When I was a graduate student in downtown Chicago I would often walk by Federal Plaza, on the corner of Dearborn and Adams, usually finding the plaza teeming with business people. My eye was initially drawn to Alexander Calder’s monumental sculpture Flamingo, which sits in the plaza. At the time, this sculpture from 1974 seemed to me to be quintessential “plop art”.
The idea behind plop art came from Miwon Kwon’s One Place After Another: Site Specific Art and Locational Identity. She explains in her book that “Initially, from the mid 1960s to the mid 1970s, public art was dominated by the art-in-public-places paradigm- modernist abstract sculptures that were often enlarged relics of works normally found in museums and galleries. These art works were usually signature pieces from internationally established male artists (favored artists who received the most prominent commissions during this period include Isamu Noguchi, Henry Moore, and Alexander Calder). In and of themselves, they had no distinctive qualities to render them ‘public’ except perhaps their size and scale.” (60) Kwon, arguing the merits of site-specific works, believed these works to be “plopped” onto public spaces without any thought given to the sculpture’s interaction with the surrounding area.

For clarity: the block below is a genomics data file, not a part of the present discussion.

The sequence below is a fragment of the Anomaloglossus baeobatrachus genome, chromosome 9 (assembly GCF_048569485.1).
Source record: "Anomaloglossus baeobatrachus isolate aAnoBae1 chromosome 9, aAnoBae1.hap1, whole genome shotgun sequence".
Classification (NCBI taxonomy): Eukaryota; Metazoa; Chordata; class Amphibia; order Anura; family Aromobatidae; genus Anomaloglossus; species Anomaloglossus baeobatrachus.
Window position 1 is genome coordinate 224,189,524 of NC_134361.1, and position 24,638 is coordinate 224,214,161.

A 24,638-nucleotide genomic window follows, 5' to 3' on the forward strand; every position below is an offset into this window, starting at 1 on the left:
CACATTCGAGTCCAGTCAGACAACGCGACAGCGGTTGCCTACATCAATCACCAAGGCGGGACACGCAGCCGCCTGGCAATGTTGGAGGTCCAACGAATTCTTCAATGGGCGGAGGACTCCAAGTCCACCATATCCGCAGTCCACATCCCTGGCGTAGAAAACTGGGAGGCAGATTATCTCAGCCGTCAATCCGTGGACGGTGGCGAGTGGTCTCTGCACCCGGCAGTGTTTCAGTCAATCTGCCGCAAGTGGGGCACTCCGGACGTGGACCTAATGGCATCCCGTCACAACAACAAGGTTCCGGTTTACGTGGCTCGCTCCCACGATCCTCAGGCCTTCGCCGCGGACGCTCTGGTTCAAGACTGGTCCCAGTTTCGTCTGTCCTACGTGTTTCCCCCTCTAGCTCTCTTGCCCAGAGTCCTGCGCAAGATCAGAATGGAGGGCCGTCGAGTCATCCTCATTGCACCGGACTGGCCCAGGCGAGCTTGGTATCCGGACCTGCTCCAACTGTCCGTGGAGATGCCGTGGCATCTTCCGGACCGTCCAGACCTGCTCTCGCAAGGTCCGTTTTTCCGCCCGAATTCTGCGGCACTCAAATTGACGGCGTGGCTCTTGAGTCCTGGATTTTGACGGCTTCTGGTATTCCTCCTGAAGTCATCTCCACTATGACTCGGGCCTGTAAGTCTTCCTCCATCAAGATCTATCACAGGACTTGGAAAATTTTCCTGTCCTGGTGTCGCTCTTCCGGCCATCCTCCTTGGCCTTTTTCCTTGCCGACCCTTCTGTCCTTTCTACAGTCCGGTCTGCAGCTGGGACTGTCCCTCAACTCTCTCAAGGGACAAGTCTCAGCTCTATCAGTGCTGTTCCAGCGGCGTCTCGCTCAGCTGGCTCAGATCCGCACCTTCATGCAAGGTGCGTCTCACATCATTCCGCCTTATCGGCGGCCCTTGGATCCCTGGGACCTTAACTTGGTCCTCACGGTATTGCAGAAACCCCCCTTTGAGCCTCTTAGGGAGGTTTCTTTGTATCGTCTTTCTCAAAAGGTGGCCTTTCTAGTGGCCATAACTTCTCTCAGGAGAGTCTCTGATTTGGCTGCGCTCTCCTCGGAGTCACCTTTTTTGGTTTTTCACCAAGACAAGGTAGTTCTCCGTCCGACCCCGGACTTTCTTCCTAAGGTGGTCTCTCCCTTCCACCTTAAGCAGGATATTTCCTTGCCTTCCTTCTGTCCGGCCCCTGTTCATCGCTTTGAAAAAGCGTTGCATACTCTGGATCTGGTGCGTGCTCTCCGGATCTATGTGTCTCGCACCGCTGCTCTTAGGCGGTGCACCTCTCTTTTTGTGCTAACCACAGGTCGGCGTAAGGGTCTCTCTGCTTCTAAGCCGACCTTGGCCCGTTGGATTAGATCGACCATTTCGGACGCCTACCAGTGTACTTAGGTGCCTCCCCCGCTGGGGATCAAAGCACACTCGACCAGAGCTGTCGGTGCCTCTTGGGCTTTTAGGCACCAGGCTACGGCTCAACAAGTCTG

Going back to the modernist plaza, though, I began to notice the relationship between the curvilinear bright sculpture and the rigorous grid-like buildings. Both the buildings and the sculpture were made of steel and shared basic design principles, such as the importance of the structure versus ornamentation. The sculpture’s graceful curves help break up the buildings’ angles, giving the eye a rest and providing the plaza with additional dynamism. The colors, Mies’s black and Calder’s red, complement each other and again add to the perceived vitality of the plaza. I observed pedestrians walking underneath and around the sculpture; touching the material, while gazing up at the surrounding buildings. Flamingo did interact with its surroundings, both with the architecture and with the people frequenting the area. Suddenly, I realized that Calder’s work was not plop art after all. Instead, it seems like the perfect modernist complement to Mies Van der Rohe’s creation.
Guest Contributor Claudia Mooney, Chipstone Foundation Assistant Curator and New Media Manager/Milwaukee Art Museum Adjunct Curator of Decorative Arts
Photo by MARIA from Flickr› Read more